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ExxonMobil shareholders air grievances

ExxonMobil shareholders air grievances

Despite reporting giant profits, energy heavyweight faces an investor backlash led by Rockefeller heirs.

By Ben Rooney, staff writer

NEW YORK ( — ExxonMobil, the world’s largest publicly-owned energy company, took up a series of proposals Wednesday made by shareholders who are dissatisfied with the company’s direction.

Shareholders have proposed a total of 19 resolutions, which will be voted on at the company’s annual meeting in Dallas. The proposals cover issues ranging from corporate structure and executive compensation to alternative energy and environmental protection.

Rex Tillerson, ExxonMobil’s chairman and CEO, said the company has “followed a business model that focuses on the long term.”

Climate risk “warrants serious action,” Tillerson said. ExxonMobil is working to lower its “environmental footprint while generating long-term value for our shareholders,” he added.

One of the most contentious issues on the ballot is a resolution to separate the role of chairman and chief executive. Proponents say an independent chairman would serve as a counterbalance to Tillerson.

Some of the most vocal supporters of this resolution – including descendants of oil baron John D. Rockefeller, the founder of Standard Oil, which evolved into ExxonMobil – say Tillerson has not done enough to address the changing energy landscape.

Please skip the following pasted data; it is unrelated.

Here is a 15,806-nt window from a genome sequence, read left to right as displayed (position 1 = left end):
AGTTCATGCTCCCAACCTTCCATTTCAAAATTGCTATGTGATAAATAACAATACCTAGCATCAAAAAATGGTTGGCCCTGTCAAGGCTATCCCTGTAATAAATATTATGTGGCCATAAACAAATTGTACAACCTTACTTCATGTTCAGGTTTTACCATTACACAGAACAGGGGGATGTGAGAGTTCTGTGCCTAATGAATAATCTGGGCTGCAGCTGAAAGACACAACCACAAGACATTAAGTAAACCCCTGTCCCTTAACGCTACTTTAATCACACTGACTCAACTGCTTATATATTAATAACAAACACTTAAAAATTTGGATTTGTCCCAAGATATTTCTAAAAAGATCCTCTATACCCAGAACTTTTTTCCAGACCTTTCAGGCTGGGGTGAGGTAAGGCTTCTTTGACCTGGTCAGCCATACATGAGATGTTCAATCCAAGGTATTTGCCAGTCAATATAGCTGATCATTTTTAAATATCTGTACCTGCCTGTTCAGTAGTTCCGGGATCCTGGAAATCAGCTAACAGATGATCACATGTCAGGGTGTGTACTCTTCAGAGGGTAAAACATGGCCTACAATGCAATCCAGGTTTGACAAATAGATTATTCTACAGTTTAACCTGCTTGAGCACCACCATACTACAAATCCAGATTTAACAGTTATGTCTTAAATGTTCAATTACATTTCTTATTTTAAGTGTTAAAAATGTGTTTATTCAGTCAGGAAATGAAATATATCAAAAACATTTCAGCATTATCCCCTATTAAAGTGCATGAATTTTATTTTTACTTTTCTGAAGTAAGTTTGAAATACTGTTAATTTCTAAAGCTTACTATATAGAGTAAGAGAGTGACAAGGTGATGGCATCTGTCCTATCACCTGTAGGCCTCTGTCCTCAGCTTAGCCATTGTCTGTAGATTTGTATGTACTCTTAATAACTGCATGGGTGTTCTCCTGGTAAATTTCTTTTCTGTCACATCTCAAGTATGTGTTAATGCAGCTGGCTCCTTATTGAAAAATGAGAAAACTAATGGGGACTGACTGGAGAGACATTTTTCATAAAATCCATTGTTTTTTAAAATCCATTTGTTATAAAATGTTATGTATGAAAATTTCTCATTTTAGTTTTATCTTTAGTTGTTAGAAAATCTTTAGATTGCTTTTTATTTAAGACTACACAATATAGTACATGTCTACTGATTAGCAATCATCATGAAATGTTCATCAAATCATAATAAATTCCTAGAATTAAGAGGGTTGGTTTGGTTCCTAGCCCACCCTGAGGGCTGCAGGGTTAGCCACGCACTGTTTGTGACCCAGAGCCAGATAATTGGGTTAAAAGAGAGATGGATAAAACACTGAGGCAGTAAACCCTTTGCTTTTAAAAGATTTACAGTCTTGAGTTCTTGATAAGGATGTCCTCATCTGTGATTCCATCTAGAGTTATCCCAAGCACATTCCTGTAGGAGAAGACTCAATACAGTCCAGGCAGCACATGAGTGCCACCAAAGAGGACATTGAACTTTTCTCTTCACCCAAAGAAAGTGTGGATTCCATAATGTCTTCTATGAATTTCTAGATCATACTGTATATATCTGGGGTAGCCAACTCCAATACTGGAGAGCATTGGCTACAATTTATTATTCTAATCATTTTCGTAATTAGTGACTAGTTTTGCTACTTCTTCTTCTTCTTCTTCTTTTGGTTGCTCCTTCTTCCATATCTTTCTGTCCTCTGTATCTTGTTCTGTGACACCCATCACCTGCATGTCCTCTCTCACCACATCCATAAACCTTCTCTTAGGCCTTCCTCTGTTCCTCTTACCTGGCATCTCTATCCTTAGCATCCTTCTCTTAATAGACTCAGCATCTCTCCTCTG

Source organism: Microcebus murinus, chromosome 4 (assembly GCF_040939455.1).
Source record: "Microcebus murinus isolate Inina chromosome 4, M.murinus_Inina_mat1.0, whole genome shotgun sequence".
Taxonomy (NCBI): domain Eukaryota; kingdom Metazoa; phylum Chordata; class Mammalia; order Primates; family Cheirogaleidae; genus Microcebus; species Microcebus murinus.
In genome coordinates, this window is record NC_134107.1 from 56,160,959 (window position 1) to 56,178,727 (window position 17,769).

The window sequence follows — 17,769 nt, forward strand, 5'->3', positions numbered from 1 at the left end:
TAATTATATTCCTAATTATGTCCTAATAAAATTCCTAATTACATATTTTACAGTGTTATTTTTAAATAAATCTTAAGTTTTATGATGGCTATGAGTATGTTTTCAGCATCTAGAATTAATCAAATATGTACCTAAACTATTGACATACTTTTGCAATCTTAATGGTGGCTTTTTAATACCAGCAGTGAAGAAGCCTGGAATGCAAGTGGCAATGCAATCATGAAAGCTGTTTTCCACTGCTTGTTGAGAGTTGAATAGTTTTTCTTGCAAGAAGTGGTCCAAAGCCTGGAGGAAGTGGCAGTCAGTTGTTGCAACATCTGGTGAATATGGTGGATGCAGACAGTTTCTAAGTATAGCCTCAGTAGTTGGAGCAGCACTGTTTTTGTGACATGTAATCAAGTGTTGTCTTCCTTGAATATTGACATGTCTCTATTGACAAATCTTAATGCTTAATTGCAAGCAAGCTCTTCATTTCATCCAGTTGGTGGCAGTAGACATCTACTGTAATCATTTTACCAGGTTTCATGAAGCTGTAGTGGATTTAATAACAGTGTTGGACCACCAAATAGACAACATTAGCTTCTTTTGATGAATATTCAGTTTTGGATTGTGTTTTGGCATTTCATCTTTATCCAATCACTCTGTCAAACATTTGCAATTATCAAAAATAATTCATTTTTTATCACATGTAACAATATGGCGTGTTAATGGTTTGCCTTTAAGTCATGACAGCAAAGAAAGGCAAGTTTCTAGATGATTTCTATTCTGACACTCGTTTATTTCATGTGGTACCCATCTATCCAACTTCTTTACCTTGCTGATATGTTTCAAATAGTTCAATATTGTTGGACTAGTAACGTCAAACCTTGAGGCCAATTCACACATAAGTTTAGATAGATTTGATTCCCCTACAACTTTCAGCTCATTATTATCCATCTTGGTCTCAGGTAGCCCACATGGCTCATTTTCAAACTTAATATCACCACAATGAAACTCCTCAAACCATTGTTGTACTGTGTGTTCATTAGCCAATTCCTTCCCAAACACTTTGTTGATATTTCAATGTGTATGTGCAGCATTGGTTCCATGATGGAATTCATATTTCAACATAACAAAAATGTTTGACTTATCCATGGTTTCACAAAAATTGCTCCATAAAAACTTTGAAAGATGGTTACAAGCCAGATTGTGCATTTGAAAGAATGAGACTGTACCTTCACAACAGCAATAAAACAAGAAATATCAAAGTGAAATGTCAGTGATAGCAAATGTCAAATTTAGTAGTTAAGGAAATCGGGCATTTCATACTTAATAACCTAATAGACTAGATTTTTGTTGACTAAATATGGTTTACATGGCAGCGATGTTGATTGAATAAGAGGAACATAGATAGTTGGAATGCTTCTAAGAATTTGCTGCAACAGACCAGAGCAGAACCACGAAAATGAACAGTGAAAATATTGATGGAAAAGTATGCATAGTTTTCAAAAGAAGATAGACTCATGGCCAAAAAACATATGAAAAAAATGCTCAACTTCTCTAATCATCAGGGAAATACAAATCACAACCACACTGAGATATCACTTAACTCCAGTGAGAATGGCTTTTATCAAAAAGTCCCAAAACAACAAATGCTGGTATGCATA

“We believe our company is now lagging in creating solutions for the looming climate and energy crisis,” wrote Neva Rockefeller-Goodwin in support of a proposal to ExxonMobil’s board.

Rockefeller-Goodwin, who is a professor of economics and co-director of Global Development and Environmental Institute at Tufts University, urges the company to do more to develop alternative sources of energy.

If the company continues to rely on the sale of “hydrocarbon energy” it faces a “painful paradox in the future,” she wrote. “Part of John D. Rockefeller’s genius was in recognizing early on the need and opportunity of a transition to a better and cheaper fuel.”

In response, ExxonMobil argues that it has focused on becoming more efficient rather than investing in alternative sources that may not pay off. The company also argues that future regulation of greenhouse gases could have unforeseeable implications for present initiatives to address global warming.

The management of ExxonMobil (XOMFortune 500) counters that there’s no need for the split since the company’s board has a majority of independent members. To top of page and its also non-profit sister websites,,,,, and are all owned by John Donovan. There is also a Wikipedia article.

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